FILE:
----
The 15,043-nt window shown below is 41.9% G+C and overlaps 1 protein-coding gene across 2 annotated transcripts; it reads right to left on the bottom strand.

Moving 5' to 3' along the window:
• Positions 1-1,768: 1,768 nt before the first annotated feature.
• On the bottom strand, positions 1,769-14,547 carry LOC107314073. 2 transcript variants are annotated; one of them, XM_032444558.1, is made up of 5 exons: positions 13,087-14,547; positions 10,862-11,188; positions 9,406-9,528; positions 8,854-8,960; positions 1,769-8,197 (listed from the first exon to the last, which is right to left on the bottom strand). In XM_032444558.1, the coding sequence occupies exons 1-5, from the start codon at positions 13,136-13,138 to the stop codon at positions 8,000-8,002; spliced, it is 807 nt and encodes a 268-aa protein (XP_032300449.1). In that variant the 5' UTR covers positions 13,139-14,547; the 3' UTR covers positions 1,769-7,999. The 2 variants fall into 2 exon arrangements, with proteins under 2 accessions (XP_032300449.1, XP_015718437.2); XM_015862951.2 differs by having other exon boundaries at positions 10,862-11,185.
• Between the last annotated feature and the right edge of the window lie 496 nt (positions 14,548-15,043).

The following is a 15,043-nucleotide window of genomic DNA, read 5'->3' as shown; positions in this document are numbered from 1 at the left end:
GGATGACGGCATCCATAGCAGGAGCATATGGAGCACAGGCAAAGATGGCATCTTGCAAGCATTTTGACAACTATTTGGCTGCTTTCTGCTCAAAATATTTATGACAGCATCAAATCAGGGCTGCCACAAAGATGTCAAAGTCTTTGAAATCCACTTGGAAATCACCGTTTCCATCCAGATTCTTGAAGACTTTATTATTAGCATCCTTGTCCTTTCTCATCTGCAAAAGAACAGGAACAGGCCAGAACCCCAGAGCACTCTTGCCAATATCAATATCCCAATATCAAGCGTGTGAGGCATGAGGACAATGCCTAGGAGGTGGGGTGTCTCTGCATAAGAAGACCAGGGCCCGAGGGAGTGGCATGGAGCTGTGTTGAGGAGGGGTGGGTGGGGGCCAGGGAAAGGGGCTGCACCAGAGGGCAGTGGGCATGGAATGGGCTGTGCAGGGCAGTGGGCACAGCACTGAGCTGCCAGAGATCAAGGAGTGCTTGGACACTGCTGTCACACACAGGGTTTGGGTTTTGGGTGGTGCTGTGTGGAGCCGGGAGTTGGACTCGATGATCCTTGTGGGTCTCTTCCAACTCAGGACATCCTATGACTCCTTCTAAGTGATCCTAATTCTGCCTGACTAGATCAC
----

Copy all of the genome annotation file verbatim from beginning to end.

The 15,043-nt window shown below is 41.9% G+C and overlaps 1 protein-coding gene across 2 annotated transcripts; it reads right to left on the bottom strand.

Moving 5' to 3' along the window:
• Positions 1-1,768: 1,768 nt before the first annotated feature.
• On the bottom strand, positions 1,769-14,547 carry LOC107314073. 2 transcript variants are annotated; one of them, XM_032444558.1, is made up of 5 exons: positions 13,087-14,547; positions 10,862-11,188; positions 9,406-9,528; positions 8,854-8,960; positions 1,769-8,197 (listed from the first exon to the last, which is right to left on the bottom strand). In XM_032444558.1, the coding sequence occupies exons 1-5, from the start codon at positions 13,136-13,138 to the stop codon at positions 8,000-8,002; spliced, it is 807 nt and encodes a 268-aa protein (XP_032300449.1). In that variant the 5' UTR covers positions 13,139-14,547; the 3' UTR covers positions 1,769-7,999. The 2 variants fall into 2 exon arrangements, with proteins under 2 accessions (XP_032300449.1, XP_015718437.2); XM_015862951.2 differs by having other exon boundaries at positions 10,862-11,185.
• Between the last annotated feature and the right edge of the window lie 496 nt (positions 14,548-15,043).

The following is a 15,043-nucleotide window of genomic DNA, read 5'->3' as shown; positions in this document are numbered from 1 at the left end:
GGATGACGGCATCCATAGCAGGAGCATATGGAGCACAGGCAAAGATGGCATCTTGCAAGCATTTTGACAACTATTTGGCTGCTTTCTGCTCAAAATATTTATGACAGCATCAAATCAGGGCTGCCACAAAGATGTCAAAGTCTTTGAAATCCACTTGGAAATCACCGTTTCCATCCAGATTCTTGAAGACTTTATTATTAGCATCCTTGTCCTTTCTCATCTGCAAAAGAACAGGAACAGGCCAGAACCCCAGAGCACTCTTGCCAATATCAATATCCCAATATCAAGCGTGTGAGGCATGAGGACAATGCCTAGGAGGTGGGGTGTCTCTGCATAAGAAGACCAGGGCCCGAGGGAGTGGCATGGAGCTGTGTTGAGGAGGGGTGGGTGGGGGCCAGGGAAAGGGGCTGCACCAGAGGGCAGTGGGCATGGAATGGGCTGTGCAGGGCAGTGGGCACAGCACTGAGCTGCCAGAGATCAAGGAGTGCTTGGACACTGCTGTCACACACAGGGTTTGGGTTTTGGGTGGTGCTGTGTGGAGCCGGGAGTTGGACTCGATGATCCTTGTGGGTCTCTTCCAACTCAGGACATCCTATGACTCCTTCTAAGTGATCCTAATTCTGCCTGACTAGATCAC